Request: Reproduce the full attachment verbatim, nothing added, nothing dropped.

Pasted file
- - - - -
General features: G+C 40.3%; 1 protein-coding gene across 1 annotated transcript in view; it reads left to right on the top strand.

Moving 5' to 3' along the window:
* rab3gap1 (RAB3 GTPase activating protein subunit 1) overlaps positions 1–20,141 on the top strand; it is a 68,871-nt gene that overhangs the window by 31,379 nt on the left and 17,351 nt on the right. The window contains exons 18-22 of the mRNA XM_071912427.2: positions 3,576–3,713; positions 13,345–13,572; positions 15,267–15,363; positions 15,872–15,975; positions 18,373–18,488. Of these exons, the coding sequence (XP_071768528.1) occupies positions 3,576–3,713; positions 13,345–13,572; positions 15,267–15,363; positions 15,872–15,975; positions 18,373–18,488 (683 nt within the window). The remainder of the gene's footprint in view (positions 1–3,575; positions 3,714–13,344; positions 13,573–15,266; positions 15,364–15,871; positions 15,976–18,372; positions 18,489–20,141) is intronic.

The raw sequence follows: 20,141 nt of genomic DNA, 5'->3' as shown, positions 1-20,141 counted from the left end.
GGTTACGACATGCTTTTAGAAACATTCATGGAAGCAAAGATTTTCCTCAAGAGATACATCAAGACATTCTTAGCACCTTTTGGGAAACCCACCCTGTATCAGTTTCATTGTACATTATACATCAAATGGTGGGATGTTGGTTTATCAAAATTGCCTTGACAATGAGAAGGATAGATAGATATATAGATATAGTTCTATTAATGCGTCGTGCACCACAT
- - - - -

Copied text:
General features: G+C 40.3%; 1 protein-coding gene across 1 annotated transcript in view; it reads left to right on the top strand.

Moving 5' to 3' along the window:
* rab3gap1 (RAB3 GTPase activating protein subunit 1) overlaps positions 1–20,141 on the top strand; it is a 68,871-nt gene that overhangs the window by 31,379 nt on the left and 17,351 nt on the right. The window contains exons 18-22 of the mRNA XM_071912427.2: positions 3,576–3,713; positions 13,345–13,572; positions 15,267–15,363; positions 15,872–15,975; positions 18,373–18,488. Of these exons, the coding sequence (XP_071768528.1) occupies positions 3,576–3,713; positions 13,345–13,572; positions 15,267–15,363; positions 15,872–15,975; positions 18,373–18,488 (683 nt within the window). The remainder of the gene's footprint in view (positions 1–3,575; positions 3,714–13,344; positions 13,573–15,266; positions 15,364–15,871; positions 15,976–18,372; positions 18,489–20,141) is intronic.

The raw sequence follows: 20,141 nt of genomic DNA, 5'->3' as shown, positions 1-20,141 counted from the left end.
GGTTACGACATGCTTTTAGAAACATTCATGGAAGCAAAGATTTTCCTCAAGAGATACATCAAGACATTCTTAGCACCTTTTGGGAAACCCACCCTGTATCAGTTTCATTGTACATTATACATCAAATGGTGGGATGTTGGTTTATCAAAATTGCCTTGACAATGAGAAGGATAGATAGATATATAGATATAGTTCTATTAATGCGTCGTGCACCACAT